Come holiday season this December, Marty Kinahan’s mantel is going to have a bare spot.
On Thursday, the longtime Santa Rosa Junior College men’s soccer coach was trying to find the best, right, most accurate way to describe his feelings for the program at Lake Tahoe Community College.
He came up with this: “We are not exchanging Christmas cards.”
It’s sometimes hard for a deep rivalry to develop between community college programs because student-athletes turn over so heavily from year to year. But the heat between SRJC and Tahoe — at least from this end — is pretty intense.
Consider this: The Lake Tahoe Coyotes have eliminated the Bear Cubs from postseason play the past two seasons. Two years ago, talented Bear Cub Adrian Victor Calderon was sent to the hospital with a badly broken wrist after a hard foul delivered by a Tahoe player, Kinahan said. Last year? The Bear Cubs were ranked fourth and the visiting Coyotes fifth, but Tahoe piled up three goals in the first half and despite posting a comeback, the Bear Cubs were ousted from the playoffs courtesy of a 3-2 loss.
So Friday’s home match with Tahoe could provide both sparks and sparkle.
“It’ll be a great game to watch,” Kinahan said. “From a fan’s standpoint, it’s going to be exceptional.”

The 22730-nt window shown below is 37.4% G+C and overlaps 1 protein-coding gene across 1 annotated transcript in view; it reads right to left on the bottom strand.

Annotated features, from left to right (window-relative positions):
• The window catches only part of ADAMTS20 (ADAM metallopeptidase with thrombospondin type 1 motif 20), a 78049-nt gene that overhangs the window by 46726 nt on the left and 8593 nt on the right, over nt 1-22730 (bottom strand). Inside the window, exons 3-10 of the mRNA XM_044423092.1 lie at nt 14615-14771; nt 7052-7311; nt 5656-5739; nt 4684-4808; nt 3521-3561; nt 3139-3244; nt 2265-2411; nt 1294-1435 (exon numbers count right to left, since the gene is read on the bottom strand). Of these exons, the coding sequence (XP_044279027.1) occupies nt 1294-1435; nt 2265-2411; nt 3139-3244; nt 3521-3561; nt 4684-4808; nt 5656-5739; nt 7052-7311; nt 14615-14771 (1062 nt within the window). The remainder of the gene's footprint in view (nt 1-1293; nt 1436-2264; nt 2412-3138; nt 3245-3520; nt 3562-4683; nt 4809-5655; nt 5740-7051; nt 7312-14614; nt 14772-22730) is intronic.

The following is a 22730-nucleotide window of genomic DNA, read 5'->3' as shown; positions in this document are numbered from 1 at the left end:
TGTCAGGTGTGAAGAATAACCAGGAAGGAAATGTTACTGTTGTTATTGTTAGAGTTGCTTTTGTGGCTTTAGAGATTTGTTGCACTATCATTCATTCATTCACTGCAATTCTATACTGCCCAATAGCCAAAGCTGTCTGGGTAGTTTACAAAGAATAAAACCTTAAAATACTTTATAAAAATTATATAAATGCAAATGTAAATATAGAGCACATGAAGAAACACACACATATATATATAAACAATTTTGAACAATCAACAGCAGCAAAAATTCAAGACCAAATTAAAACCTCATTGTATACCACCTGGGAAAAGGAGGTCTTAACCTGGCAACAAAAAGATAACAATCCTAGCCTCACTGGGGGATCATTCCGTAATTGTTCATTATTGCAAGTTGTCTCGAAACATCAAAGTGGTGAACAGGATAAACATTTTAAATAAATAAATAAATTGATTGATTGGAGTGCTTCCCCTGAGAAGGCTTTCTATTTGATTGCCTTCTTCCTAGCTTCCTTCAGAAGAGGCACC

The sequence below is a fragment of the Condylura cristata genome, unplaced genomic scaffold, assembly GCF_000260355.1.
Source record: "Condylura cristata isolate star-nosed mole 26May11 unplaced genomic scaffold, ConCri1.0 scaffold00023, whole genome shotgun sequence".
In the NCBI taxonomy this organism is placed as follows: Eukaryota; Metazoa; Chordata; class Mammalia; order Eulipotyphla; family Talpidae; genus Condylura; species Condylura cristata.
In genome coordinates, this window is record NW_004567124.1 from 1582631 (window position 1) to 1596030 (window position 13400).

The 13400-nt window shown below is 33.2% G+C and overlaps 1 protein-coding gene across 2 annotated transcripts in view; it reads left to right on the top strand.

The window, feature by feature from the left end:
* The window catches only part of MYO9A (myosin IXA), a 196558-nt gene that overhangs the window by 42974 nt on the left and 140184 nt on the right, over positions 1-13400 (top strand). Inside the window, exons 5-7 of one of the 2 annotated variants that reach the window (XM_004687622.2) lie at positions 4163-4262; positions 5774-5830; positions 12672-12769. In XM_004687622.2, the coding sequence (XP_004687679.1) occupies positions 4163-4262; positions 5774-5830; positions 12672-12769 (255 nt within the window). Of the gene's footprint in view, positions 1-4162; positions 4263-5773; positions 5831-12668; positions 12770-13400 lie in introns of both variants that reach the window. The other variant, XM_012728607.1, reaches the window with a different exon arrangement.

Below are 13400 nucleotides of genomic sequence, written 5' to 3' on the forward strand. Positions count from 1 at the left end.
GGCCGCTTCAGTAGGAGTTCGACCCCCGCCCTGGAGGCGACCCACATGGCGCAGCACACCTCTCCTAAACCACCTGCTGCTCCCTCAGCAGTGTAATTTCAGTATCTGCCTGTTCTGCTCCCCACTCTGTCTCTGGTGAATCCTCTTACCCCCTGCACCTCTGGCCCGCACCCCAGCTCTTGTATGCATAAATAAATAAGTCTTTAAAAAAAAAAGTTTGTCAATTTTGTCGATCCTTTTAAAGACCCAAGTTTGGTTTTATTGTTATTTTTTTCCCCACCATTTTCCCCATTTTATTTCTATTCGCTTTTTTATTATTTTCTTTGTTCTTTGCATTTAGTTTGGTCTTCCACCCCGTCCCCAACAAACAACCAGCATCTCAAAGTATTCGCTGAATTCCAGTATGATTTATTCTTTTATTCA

The Bear Cubs come into the contest 3-0-1, having posted a tie with then-No. 2 nationally ranked Oxnard College and earning wins over Cabrillo, Contra Costa and Foothill.
But none of those games could really prepare a team for the first earnest rivalry contest of the season.
Kinahan said Santa Rosa and Tahoe run different styles of program. The Coyotes’ roster is heavy on international players, according to Kinahan, while he prefers to find his guys from this area.
“They are just kind of rent-a-players,” he said. “They have no association to Tahoe.”
“I’d rather have all local guys. I want local guys to play at the JC because that is what the JC is for. They have more buy in, they want to play for us. I don’t think they have that up there,” he said.
That said, Kinahan wouldn’t trade a couple of his guys from far-flung spots for all the pines in Tahoe.
Wilson Briggs, a sophomore from York, England, is a captain this year and one of the Bear Cubs’ more lethal weapons on offense. Paired with pal and fellow sophomore Chris Ochoa who played at Petaluma High, and the Bear Cubs are an extremely dangerous offensive team.
Ochoa has three goals and three assists while Briggs has two goals and five assists.
“They are unbelievable,” Kinahan said of his offensive tandem.
Kinahan said that Briggs has dialed in the mental aspects of his game so that he doesn’t get too high or too low as the game progresses. And no one on the field is fitter, Kinahan said.
“He’s exceptional,” Kinahan said. “Everybody feeds off him.”
And Ochoa feeds everybody else.
“He makes everyone on the field better,” Kinahan said.
The team will look to those two to set the tone against Tahoe Friday.